Staying Sober During Quarantine

Staying Sober During Quarantine

We are now going into our second year of social distancing and quarantining at home to stay safe from the Coronavirus here in Los Angeles. This is a time of adjustment and major changes we are all facing in various ways that are causing us to adapt to a new normal.

Day after day, I scroll through social media and see meme after meme of people joking about day drinking and texts from friends getting hammered every night on average and it’s pretty mind-blowing to see this kind of increase of alcohol abuse. I quit drinking a while ago and have found it easier than ever, thanks to this time of quarantine. I believe the main factor of this equation is I’m not around anyone who’s pressuring me to drink.

When I’m alone it’s easy to stay sober, but I understand most people experience the opposite.

Being alone for me is the most peaceful thing in the world. I love the quietness of being in my own world; safe in my own sanctuary that I call home. I am extremely sensitive to other people’s energy, loud noises (thanks to trauma), and prefer being alone over anything else. For most people who are not comfortable being alone, being sober is quite difficult, causing this time of quarantine to be an absolute struggle, but it doesn’t have to be that way.

Yes, alcohol abuse is on the rise. Sales for beer, wine, and liquor have increased drastically. A recent study reveals alcohol sales in the United States have gone up 55% in March 2020.

“One way Americans are coping with the new coronavirus? Booze. U.S. sales of alcoholic beverages rose 55% in the week ending March 21, according to Nielsen. Spirits like tequila, gin and pre-mixed cocktails led the way, with sales jumping 75% compared to the same period last year. Wine sales were up 66% while beer sales rose 42%.”Associated Press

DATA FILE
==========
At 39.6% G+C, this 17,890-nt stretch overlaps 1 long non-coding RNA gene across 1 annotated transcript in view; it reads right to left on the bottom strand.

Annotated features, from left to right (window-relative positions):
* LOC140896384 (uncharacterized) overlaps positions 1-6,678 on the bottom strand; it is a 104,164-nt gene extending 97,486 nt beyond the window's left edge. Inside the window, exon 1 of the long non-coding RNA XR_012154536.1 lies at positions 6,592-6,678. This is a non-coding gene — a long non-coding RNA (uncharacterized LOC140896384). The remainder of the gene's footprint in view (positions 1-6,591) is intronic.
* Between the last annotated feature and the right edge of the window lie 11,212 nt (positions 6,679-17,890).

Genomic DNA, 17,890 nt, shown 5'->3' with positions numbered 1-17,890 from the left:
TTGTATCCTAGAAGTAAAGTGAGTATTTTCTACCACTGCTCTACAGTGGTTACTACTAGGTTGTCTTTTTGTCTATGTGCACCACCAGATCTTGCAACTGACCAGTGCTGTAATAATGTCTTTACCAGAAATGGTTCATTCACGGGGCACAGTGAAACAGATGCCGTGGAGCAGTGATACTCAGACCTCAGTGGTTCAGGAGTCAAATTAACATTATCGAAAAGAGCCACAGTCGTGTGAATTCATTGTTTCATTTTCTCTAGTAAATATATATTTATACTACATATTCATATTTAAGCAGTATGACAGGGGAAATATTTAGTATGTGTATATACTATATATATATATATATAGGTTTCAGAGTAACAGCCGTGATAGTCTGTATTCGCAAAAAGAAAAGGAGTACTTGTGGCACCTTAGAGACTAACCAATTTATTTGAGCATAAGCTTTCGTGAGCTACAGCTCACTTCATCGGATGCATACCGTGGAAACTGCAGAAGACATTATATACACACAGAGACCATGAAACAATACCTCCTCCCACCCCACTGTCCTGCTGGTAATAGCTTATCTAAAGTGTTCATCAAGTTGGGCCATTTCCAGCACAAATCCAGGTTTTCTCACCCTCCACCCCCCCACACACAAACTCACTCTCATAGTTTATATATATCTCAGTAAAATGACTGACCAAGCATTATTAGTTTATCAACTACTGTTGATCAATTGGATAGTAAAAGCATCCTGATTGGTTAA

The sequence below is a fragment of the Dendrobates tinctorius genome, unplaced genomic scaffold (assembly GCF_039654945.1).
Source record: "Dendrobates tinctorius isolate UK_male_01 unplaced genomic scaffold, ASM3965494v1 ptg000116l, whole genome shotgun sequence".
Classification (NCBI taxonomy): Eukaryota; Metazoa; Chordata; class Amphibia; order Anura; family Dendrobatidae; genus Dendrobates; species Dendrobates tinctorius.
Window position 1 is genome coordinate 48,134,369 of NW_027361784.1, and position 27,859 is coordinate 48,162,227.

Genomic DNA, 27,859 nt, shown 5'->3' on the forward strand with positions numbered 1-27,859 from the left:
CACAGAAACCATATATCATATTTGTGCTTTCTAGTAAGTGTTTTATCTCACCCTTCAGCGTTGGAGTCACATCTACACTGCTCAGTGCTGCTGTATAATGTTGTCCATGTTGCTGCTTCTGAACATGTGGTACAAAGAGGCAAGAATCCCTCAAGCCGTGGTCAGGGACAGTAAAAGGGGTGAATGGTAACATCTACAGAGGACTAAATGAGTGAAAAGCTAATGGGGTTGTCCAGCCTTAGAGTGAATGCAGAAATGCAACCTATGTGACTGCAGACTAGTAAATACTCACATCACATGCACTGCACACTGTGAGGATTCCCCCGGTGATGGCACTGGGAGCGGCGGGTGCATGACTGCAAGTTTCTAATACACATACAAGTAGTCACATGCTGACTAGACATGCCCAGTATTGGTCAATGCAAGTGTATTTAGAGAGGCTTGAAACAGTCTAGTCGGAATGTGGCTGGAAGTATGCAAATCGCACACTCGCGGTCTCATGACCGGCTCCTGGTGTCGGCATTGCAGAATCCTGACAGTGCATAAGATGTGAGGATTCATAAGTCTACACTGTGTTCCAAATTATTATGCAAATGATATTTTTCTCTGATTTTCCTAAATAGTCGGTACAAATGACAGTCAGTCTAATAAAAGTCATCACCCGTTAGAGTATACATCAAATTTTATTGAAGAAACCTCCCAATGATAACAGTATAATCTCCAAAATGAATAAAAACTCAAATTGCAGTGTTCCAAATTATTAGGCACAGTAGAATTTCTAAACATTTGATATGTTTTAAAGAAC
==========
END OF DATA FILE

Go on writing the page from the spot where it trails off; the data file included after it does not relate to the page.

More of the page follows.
I was watching a YouTube video yesterday of this lady that I admire and watch her finishing school videos every week and she was going on about how even though she doesn’t usually drink alcohol that she will “definitely be drinking during quarantine.” That was annoying to me because what sort of strength does that show to her audience and people who look up to her for advice on living a healthy and elegant lifestyle? Personally, drinking, being drunk, making poor choices, and being hungover is NOT cute. It’s certainly not a look I’m going for and that is why I quit drinking.

One thing I want to mention though is that I do not judge anyone for the choice to drink. Every person on this planet is free to make any choice they wish. That’s your decision. I personally don’t like drinking or being drunk so being sober is my choice whether or not people close to me enjoy this because she lost a drinking buddy. Sorry? I guess?…

The majority of people who get addicted to drugs and alcohol are looking for an escape from reality, from the pain they wish to numb. We all have pain and challenges that arise in our lives, but how you cope with it is what determines the difference between success and failure. Using drugs and alcohol to cope only lead to poor decision making and making it more difficult to live a healthy and stable lifestyle.

If you are someone who is curious about getting sober and cleaning up your life, what better time than right now!?